Liquibase is a tool that help developers to source control the database. In other words, with Liquibase we can keep our database schema and data synced with our Java entities. This is achieved by creating, in our Java project, files that contain changesets to be run on the database. These changesets are instructions to change/refactor the database. We will see Liquibase and its changesets in action in a while.

What is PostgreSQL?

Probably PostgreSQL does not need presentations, but for those who don't know here it is: PostgreSQL is a powerful, open source object-relational database system. It has more than 15 years of active development and a proven architecture that has earned it a strong reputation for reliability, data integrity, and correctness.

As a database server, its primary functions are to store data securely and return that data in response to requests from other software applications. It can handle workloads ranging from small single-machine applications to large internet-facing applications with many concurrent users.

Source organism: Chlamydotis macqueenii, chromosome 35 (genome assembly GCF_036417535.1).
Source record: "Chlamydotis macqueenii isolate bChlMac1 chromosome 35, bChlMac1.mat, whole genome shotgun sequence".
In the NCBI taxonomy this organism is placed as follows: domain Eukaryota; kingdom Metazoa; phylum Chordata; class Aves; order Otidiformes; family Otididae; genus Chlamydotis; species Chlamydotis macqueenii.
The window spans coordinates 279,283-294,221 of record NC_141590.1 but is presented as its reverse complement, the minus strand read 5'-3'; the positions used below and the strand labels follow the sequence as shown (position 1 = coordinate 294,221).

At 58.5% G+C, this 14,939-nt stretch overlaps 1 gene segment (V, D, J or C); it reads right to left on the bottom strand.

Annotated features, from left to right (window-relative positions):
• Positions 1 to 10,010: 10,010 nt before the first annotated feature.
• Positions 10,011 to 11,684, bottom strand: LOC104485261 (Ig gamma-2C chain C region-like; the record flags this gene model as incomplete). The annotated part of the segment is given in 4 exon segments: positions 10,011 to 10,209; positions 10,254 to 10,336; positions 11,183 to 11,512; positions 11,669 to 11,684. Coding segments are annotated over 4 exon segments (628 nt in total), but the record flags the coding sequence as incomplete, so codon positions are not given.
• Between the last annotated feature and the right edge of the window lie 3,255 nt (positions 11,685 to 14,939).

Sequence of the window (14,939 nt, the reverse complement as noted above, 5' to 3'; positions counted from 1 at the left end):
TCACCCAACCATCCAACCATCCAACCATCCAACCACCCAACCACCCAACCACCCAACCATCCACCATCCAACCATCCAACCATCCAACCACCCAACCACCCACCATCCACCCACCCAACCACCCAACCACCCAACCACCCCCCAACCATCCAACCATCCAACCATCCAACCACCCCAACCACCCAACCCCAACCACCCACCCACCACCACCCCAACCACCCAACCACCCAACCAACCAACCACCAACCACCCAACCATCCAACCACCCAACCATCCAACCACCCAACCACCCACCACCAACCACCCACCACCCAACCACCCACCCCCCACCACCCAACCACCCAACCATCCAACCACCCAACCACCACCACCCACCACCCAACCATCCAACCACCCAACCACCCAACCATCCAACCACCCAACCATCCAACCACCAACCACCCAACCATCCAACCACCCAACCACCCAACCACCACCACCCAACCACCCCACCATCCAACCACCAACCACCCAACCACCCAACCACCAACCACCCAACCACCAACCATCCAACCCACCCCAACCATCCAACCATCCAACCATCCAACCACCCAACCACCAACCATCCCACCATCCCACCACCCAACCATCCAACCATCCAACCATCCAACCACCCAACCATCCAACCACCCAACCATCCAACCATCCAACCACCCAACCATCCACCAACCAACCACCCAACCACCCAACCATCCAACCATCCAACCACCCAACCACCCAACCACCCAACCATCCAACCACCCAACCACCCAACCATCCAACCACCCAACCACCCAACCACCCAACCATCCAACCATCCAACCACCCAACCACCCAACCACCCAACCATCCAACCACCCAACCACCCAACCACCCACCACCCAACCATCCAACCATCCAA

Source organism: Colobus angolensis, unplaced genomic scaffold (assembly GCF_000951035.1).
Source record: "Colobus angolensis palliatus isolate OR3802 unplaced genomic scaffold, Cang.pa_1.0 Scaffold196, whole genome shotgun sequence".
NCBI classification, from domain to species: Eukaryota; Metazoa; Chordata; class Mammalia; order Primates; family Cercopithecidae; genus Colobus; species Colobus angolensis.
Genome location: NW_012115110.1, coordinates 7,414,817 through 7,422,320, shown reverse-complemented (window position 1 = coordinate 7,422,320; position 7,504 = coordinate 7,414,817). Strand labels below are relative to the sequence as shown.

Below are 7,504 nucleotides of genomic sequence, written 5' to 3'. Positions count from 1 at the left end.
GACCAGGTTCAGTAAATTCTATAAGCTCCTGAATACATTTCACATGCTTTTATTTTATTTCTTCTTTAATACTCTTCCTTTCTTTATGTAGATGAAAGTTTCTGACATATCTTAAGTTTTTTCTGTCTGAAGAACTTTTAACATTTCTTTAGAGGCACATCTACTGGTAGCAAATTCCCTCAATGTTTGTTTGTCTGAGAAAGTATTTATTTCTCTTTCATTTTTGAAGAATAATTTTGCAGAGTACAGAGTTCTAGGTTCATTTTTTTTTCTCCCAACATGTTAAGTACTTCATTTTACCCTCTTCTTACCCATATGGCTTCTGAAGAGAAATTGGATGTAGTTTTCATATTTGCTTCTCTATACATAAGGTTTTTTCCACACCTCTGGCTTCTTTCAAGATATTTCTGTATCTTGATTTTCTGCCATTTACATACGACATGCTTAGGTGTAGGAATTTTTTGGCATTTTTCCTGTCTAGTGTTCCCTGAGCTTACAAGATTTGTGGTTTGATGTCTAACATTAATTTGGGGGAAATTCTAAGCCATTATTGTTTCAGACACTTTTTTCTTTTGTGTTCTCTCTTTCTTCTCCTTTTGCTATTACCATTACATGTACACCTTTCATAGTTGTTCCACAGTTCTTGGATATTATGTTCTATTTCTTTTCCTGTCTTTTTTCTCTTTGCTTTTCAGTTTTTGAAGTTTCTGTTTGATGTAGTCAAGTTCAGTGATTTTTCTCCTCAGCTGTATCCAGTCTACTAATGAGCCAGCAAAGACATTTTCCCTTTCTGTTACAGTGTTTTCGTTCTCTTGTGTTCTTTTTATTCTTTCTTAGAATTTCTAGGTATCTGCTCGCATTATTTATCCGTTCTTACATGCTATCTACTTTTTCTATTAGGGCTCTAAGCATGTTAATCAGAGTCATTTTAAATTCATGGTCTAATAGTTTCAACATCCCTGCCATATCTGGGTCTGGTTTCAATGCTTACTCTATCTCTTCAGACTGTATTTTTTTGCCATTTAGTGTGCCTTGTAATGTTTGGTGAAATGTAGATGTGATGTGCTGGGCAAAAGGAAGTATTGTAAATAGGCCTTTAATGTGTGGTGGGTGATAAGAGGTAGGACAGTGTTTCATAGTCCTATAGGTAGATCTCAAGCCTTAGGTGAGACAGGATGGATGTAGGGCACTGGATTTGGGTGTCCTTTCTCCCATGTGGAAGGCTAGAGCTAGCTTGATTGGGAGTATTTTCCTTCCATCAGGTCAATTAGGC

Launching a Dockerized PostgreSQL Instance

Since we are going to need a PostgreSQL server running locally to test the integration of the tools in question, Docker might come in handy. Instead of installing PostgreSQL directly in our machine, we will use Docker to make this database disposable. Like this, if we need a newer version of PostgreSQL, or if we need a completely different database server, we won't need to struggle to update or uninstall PostgreSQL.

Of course we will need Docker installed on our development machine, but the process of installing it is really simple (for MacOS check this link, for Windows this link, and for Ubuntu this link) and opens a whole world of disposable, containerized services (e.g. PostgreSQL, MySQL, NGINX, NodeJS, etc).

After having Docker installed on our machine, we can issue the following command to run a dockerized instance of PostgreSQL:

docker run --name questionmarks-psql \
    -p 5432:5432 \
    -e POSTGRES_DB=questionmarks \
    -e POSTGRES_PASSWORD=mysecretpassword \
    -d postgres

The command above achieves the following:

  • Runs a Docker container that contains PostgreSQL and name it as questionmarks-psql.